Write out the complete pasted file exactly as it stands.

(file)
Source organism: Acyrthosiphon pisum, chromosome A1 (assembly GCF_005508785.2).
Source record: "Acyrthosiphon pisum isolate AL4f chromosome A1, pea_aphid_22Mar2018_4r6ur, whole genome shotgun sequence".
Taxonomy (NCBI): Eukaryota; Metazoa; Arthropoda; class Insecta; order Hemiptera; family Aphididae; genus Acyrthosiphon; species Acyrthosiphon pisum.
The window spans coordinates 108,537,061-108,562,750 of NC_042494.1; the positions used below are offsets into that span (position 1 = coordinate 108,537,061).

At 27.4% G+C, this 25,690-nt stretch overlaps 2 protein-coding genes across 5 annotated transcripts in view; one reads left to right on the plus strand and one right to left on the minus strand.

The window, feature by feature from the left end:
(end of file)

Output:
Source organism: Acyrthosiphon pisum, chromosome A1 (assembly GCF_005508785.2).
Source record: "Acyrthosiphon pisum isolate AL4f chromosome A1, pea_aphid_22Mar2018_4r6ur, whole genome shotgun sequence".
Taxonomy (NCBI): Eukaryota; Metazoa; Arthropoda; class Insecta; order Hemiptera; family Aphididae; genus Acyrthosiphon; species Acyrthosiphon pisum.
The window spans coordinates 108,537,061-108,562,750 of NC_042494.1; the positions used below are offsets into that span (position 1 = coordinate 108,537,061).

At 27.4% G+C, this 25,690-nt stretch overlaps 2 protein-coding genes across 5 annotated transcripts in view; one reads left to right on the plus strand and one right to left on the minus strand.

The window, feature by feature from the left end: